And due to the light and transparent fabric, these sarees are quite popular, especially in the scorching heat of Indian summer. Vibrant rich colors, embroidery or zari and the natural look have made these sarees famous even among modern women of India.

At CraftFurnish, we represent a colorful world of delicate and feminine Kota Doria sarees that are unmatched and have a royal look. We have a large collection of Kota Doria Handloom Silk and Cotton Sarees which you will not find anywhere else but only on CraftFurnish. Because we believe in making you feel special. We aspire to offer you such break taking designs at an affordable range that you will not just buy some for yourself but also get them for your friends or family and spread a word.

How to take care of your Kota Doria sari:

After you buy this saree, you will wish that the beauty of this handmade saree last forever and don’t get tarnished. Given below is a list of instructions for washing and maintaining it. You can follow them to keep your Kota Doria sari beautiful forever.

Washing guidelines:

The first thing – never machine wash your Kota Doria sari. It is a strict ‘No’. If your saree comes with a label of ‘Hand-wash’, you can wash it carefully with a mild detergent but always test a small portion, preferably a corner of the saree to see whether the colors are bleeding. Ideally, you should individually check it for all the colors of the sari.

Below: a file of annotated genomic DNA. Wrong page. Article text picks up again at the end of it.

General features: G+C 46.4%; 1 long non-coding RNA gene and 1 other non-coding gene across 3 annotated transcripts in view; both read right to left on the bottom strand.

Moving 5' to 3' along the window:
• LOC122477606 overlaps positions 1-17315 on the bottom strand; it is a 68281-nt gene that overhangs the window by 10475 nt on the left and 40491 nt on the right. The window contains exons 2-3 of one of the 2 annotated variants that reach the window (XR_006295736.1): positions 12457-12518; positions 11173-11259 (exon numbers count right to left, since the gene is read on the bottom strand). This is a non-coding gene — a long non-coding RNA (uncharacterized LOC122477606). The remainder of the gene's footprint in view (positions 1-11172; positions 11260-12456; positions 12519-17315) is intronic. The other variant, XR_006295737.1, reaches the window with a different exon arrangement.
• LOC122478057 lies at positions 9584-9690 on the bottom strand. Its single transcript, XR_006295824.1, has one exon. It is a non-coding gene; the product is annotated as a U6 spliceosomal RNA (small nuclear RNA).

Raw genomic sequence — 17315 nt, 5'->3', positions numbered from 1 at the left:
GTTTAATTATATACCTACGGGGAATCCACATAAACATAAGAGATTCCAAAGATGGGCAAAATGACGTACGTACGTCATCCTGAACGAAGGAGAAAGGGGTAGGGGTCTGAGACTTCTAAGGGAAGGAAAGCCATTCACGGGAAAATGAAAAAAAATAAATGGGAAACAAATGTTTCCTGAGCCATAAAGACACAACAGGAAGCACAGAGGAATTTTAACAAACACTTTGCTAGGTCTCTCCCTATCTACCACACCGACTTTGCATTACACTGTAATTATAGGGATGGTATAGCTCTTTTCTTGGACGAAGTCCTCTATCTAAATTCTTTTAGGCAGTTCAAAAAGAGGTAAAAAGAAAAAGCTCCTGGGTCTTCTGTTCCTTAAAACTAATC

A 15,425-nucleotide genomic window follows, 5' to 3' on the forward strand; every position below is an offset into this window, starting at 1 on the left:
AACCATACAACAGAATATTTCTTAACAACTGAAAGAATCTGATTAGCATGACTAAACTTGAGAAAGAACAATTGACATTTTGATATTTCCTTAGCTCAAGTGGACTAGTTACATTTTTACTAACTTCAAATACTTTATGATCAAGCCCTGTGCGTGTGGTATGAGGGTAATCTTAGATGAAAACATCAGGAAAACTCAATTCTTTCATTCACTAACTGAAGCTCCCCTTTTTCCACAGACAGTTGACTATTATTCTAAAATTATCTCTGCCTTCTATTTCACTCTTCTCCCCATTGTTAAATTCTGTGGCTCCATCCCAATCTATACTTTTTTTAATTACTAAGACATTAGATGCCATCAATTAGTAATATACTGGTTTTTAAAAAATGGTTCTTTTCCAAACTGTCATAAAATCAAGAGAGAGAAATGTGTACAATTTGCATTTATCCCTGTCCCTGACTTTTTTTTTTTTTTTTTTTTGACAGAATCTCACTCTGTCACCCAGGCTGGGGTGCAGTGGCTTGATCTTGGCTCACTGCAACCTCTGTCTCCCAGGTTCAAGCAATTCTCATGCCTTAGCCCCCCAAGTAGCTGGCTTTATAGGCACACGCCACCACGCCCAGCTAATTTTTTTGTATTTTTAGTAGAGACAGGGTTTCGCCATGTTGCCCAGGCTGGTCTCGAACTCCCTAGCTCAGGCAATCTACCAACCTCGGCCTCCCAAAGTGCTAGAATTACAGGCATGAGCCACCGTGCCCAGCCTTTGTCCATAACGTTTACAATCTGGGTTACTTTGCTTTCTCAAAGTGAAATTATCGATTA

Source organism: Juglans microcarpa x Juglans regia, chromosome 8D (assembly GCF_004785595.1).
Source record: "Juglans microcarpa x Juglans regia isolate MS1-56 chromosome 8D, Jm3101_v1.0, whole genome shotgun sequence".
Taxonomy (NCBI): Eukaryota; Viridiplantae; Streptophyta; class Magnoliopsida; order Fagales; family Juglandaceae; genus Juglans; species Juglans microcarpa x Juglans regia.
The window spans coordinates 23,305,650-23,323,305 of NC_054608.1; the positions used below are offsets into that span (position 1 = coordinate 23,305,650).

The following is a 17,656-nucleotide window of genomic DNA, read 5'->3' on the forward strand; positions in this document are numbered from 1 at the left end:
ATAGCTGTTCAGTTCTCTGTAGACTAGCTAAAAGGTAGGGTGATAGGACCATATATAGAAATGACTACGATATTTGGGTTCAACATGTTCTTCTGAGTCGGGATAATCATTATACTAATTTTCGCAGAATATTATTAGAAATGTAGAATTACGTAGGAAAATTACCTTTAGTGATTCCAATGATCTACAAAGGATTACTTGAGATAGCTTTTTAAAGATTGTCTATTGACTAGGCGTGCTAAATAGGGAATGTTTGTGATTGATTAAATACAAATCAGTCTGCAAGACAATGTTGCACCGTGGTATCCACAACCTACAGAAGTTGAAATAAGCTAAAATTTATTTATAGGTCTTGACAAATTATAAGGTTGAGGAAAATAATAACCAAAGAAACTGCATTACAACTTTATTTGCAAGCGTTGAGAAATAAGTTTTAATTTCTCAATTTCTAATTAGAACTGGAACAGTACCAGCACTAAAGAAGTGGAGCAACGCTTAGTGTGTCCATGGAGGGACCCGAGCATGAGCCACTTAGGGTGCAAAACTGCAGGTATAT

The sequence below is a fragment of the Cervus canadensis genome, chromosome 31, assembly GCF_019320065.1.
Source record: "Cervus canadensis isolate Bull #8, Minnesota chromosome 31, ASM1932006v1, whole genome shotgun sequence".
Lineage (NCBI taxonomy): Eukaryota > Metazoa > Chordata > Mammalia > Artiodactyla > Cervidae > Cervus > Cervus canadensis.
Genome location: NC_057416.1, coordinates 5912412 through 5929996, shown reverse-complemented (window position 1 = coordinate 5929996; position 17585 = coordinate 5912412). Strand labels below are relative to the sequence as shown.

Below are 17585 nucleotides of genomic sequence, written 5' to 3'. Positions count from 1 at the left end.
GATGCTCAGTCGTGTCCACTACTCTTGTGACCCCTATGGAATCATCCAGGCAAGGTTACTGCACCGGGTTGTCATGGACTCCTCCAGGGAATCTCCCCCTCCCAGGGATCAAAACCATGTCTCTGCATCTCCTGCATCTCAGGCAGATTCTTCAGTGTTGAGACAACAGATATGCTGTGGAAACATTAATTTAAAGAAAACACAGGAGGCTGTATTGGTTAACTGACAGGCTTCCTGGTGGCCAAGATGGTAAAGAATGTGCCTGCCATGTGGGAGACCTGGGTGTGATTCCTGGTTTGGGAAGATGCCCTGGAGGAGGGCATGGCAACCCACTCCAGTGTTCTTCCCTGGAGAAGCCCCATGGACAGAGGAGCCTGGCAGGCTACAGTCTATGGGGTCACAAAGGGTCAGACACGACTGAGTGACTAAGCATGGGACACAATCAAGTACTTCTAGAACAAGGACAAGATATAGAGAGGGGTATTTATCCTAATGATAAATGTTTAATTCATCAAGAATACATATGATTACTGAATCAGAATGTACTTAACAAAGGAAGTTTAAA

• Unless mentioned on the label as ‘Safe to Wash’ at home, you should not wash it at home. Please read the instructions carefully before washing.
  • If you are washing it at home, always use a mild detergent. Be careful about not soaking the saree in detergent for long. It can ruin it.
  • It is recommended to wash Pallu and border first.
  • If the saree has embellishments, take special care to not damage it while washing. In such cases, getting it dry-cleaned is a better option.
  • When wet, don’t bundle it or keep it with other washed garments. Dry it immediately in a shade. Remember, sun rays can damage the colors and fabric.

· Avoid the Use of the dryer.

· Usually ‘Dry-Cleaning’ is preferred because if you clean it at home, the harsh detergent may harm the fabric.

· Use of chlorine bleach is a strict ‘No-no’. It can damage the fabric and cause yellow stains.

· If you are ironing it at home, always set your iron to ‘Low’ or ‘Minimum’ temperature. You can even layer the sari between two clothes before ironing.

· Also, don’t wet or spray the sari prior to ironing.

· If the saree gets stained, wash the area immediately with cold water. If the stain still doesn’t go, give it to your dry cleaner.

· You should never brush a silk saree. It can cause a tear.

How to store your Kota Doria sari:

· Always store it in a cool and dry place.

· Ideally, the silk sarees should not be packed in plastic bags. Plastic can damage the fabric and cause the zari to turn dark if your saree has it.

· The golden zari has a tendency to oxidize if it comes in touch with moist air. Hence it is good to keep such sari in saree covers or lined boxes.

· If you are using a hanger, make sure it is not made of metal. It can rust and ruin your beloved piece.

· It is a nice idea to change folds of saree at regular intervals. That prevents the tearing at the folds.

· To protect it from a tear, in case if you are using a hanger, always use padded hangers and keep it on a wardrobe pipe where light doesn’t come.

· Also, don’t forget to turn your saree from time to time to prevent wrinkles and cracking.

We hope that after reading this article, you would like to have a look at our fabulous Kota Doria saree collection at CraftFurnish and take a pick according to your style and budget. Happy shopping!